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NFL’s new rule proposals could see onside kick replaced by all-or-nothing option

© Derick Hingle-USA TODAY Sports

In one week, the NFL will decide whether to approve or deny more than a half-dozen new rule proposals. Last year, the league ratified, the now-infamous pass interference review, which allowed teams to challenge non-called pass interference opportunities. Calls were overturned just 24 of 101 times. That rule is dead.

On this year’s docket are seven proposals, which are as follows:


  • By the Competition Committee, to amend Rule 12, Section 2, Article 9, to expand defenseless player protection to a kickoff or punt returner who is in possession of the ball but who has not had time to avoid or ward off the impending contact of an opponent.
  • By the Competition Committee, to amend Rule 4, Section 3, Article 2, to prevent teams from manipulating the game clock by committing multiple dead-ball fouls while the clock is running.


  • By Philadelphia; to amend Rule 15, Section 2, to make permanent the expansion of automatic replay reviews to include scoring plays and turnovers negated by a foul, and any successful or unsuccessful Try attempt.
  • By Philadelphia; to amend Rule 6, Section 1, Article 1, to provide an alternative to the onside kick that would allow a team who is trailing in the game an opportunity to maintain possession of the ball after scoring (4th and 15 from the kicking team’s 25-yard line).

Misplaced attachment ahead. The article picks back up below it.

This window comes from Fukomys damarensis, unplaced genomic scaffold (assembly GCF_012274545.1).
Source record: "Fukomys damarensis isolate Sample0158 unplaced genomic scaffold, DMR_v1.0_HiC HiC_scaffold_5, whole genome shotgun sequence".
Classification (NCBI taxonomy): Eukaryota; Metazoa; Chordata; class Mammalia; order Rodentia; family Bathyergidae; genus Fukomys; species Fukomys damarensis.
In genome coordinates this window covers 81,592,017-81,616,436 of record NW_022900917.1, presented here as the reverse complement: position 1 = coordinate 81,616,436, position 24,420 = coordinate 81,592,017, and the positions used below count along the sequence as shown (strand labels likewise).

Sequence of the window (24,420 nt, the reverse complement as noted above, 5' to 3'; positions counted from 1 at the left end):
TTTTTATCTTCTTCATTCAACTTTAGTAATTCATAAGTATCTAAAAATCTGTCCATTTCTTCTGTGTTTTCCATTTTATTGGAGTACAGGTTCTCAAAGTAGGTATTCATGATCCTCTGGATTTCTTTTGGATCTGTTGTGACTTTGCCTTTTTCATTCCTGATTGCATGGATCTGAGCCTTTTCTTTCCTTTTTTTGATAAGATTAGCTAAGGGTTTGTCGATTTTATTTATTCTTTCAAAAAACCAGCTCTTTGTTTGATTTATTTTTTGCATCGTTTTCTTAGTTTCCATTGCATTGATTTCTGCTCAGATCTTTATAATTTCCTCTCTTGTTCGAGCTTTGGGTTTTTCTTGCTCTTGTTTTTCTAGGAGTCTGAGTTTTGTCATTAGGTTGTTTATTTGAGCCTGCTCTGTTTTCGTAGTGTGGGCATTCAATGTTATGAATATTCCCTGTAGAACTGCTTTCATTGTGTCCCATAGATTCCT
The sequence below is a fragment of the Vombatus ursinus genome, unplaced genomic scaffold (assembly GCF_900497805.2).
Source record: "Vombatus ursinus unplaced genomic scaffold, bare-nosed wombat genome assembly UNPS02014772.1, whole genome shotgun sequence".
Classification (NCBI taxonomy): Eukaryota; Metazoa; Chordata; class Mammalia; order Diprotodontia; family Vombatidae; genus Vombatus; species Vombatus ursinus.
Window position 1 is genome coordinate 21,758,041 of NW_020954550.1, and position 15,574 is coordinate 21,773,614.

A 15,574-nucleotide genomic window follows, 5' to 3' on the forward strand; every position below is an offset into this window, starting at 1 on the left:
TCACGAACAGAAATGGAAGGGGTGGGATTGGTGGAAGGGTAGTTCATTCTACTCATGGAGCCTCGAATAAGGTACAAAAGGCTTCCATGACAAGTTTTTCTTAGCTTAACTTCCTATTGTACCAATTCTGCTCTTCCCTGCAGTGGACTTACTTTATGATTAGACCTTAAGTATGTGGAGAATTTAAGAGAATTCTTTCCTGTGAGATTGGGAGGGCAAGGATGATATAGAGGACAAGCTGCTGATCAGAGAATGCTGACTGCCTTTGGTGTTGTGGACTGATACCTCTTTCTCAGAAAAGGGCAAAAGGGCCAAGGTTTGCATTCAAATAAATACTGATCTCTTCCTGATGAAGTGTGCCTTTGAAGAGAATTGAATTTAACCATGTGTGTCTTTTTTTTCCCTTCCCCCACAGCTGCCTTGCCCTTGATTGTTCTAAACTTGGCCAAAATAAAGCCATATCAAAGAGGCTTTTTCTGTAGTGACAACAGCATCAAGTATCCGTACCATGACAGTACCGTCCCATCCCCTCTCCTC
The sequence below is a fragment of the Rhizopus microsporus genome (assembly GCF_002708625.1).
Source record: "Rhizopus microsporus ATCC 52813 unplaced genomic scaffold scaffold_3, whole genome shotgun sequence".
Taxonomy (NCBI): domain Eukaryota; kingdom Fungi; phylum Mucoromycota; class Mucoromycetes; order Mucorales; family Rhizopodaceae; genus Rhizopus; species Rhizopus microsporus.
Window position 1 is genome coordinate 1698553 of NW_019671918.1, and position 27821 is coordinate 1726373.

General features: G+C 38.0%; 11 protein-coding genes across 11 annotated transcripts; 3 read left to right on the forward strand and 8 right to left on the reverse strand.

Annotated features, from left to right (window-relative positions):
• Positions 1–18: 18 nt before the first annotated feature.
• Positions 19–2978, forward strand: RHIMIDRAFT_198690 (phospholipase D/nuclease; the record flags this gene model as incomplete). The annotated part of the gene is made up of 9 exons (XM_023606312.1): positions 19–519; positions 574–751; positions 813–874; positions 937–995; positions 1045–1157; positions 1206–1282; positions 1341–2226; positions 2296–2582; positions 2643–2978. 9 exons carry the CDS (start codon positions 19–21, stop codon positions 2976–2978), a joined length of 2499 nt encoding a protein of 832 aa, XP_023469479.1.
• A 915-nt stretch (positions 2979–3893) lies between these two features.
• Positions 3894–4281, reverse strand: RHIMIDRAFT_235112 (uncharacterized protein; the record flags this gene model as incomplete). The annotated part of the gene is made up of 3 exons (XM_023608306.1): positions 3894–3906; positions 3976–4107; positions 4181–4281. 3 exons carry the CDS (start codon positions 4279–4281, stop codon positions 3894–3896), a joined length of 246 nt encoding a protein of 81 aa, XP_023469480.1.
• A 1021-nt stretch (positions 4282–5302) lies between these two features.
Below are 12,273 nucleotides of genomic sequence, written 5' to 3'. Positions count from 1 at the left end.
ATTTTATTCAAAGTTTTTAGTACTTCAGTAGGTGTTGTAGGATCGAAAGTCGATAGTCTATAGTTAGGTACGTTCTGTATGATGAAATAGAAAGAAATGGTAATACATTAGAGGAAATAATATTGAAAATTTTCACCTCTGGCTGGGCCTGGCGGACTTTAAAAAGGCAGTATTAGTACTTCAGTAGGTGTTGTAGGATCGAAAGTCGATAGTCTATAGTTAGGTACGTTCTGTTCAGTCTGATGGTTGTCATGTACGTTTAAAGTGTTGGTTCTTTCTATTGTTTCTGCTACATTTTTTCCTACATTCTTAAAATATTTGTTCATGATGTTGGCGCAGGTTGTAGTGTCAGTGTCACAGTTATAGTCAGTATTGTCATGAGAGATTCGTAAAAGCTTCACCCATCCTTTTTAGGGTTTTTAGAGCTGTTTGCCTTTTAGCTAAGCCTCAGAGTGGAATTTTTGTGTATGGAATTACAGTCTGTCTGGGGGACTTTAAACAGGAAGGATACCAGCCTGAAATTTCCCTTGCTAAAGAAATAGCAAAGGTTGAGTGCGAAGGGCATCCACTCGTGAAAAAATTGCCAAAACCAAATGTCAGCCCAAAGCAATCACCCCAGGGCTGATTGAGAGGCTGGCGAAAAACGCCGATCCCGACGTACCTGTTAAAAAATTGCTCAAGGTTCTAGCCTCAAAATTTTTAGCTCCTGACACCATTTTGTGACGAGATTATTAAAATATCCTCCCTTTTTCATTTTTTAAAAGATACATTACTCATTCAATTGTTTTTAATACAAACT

• By Miami; to amend Rule 4, Section 3, Article 2, to provide the option to the defense for the game clock to start on the referee’s signal if the defense declines an offensive penalty that occurs late in either half.
  • By Baltimore and Los Angeles Chargers; to amend Rule 19, Section 2, to add a “booth umpire” as an eighth game official to the officiating crew.
  • By Baltimore and Los Angeles Chargers; to amend Rule 19, Section 2, to add a Senior Technology Advisor to the Referee to assist the officiating crew.

There is no clarification if a team could use that to punt from their own 25, if they so choose, which, while not the purpose of the rule, could probably be used by some skilled special teams units with talented punters.

According to multiple reporters, including NFL Network’s Tom Pelissero and CBS Sports’ Jason La Canfora, the measure has a substantial amount of support within the league.


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